When residential home sales picked up speed in the wake of the initial quarantine of the pandemic, many experts weighed in on this outlying trend. A year later, as Realogics Sotheby’s International Realty examines the data from the Eastside to Bainbridge Island and markets in between, it’s easy to see that a lack of inventory and an onslaught of buyers wasn’t a one-off. The question for many following the trendlines now, is when will median sales prices start to plateau, and the number of homes available for sale starts to tick back up.
Seattle | Single-Family Homes
The price per square foot has increased in the Emerald City, up 11 percent compared to this time last year. That’s a higher increase than the year-over-year median sales price comparison: in Q3-2021 the median sales price was $908,000, up nearly six percent from $857,000. There are .7 months of inventory available in this seller’s market with 43 percent fewer homes for sale. Still, there was minimal change in the number of homes sold year over year, up 4 percent 2,184 single-family residences sold in Q3-2020 compared to 2,272 in Q3-2021.
Eastside | Single-Family Homes
Year-over-year, the median sales price for homes on the Eastside is up nearly 30 percent. This staggering increase is only the second-highest increase in the areas examined by Realogics Sotheby’s International Realty for its quarterly reporting. Accordingly, the price per square foot is also up, just over 30 percent. Homes last on the market only nine days on average, and that’s up from Q2-2021, which hit an all-time low average of one week but is still down significantly from the then-considered swift pace of 2020. What may be the most striking is the lack of homes for sale—only half of what was available this time last year was on the market. Yet, the buyer demand was there and didn’t slow down as the number of closed homes sales was up by just under four percent.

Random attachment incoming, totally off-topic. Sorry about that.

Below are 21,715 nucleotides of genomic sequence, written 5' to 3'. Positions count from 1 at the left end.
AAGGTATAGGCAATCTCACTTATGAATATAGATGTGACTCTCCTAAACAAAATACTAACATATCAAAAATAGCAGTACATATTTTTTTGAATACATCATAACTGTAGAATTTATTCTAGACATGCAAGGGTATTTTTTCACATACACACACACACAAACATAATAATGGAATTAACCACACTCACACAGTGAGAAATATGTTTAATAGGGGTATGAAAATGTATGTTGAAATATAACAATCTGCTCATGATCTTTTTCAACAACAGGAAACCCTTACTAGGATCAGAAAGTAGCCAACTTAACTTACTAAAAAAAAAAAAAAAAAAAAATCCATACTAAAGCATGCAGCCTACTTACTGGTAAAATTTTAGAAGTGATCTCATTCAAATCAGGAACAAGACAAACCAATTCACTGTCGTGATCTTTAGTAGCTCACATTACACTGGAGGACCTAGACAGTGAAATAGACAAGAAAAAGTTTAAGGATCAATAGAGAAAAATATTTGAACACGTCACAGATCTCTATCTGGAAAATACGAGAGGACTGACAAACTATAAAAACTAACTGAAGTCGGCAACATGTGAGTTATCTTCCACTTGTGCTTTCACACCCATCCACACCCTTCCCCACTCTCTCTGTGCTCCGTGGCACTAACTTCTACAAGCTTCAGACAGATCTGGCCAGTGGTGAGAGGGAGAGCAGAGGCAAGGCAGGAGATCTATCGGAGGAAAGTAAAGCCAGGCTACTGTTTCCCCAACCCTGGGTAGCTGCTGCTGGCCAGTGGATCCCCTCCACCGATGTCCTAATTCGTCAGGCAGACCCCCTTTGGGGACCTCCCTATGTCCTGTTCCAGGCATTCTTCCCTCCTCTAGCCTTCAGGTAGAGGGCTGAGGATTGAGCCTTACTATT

Mercer Island | Single-Family Homes
The average time spent on market for the 114 homes sold on Mercer Island was a scant 11 days. Not the shortest average market time, but at just a week and half, interested buyers needed to move fast and have an offer ready—and chances are that offer needed to be above asking price. The median sales price for Island homes increased by nearly 38 percent. And with half as many homes for sale as there was in Q3 of 2020, the .4 months of inventory put advantage squarely in the sellers’ court. With a square foot appreciation that matched the median sales price along with continuing buyer demand—it’s a good time to be a seller on Mercer Island.
Bainbridge Island | Single-Family Homes
The increases on Bainbridge Island are steady and reliable. Since the third quarter of 2020, the median sales prices for a residential home on the island have ticked up year over year. Compared to this time last year the median sales price is up nearly 22 percent, from $1,049,000 to $1,278,000. The number of homes for sale on the island took a sharp drop, down 63 percent. That follows the trends from the first and second quarters, as well, when the number of homes for sale on Bainbridge peaked at 20 in Q2. Still, this seller’s market isn’t as competitive as some of the markets examined by Realogics Sotheby’s International Realty for its quarterly reporting—there’s half a month of inventory available.
Seattle | Condominiums
Where the Seattle condo market is headed has been on many city-dwellers’ minds. It’s still solidly a seller’s market, but of the areas examined by Realogics Sotheby’s International Realty for its quarterly reporting, the condo market has had the most inventory, 1.5 months. That’s the same amount of inventory as Q2-2021 but is down significantly from the 2.6 months of inventory available during the first quarter. Still, it continued to be an advantageous time for buyers to get in the market. The median sales price ticked down by 2.5 percent this quarter, and along with it the average price per square foot, down a percent.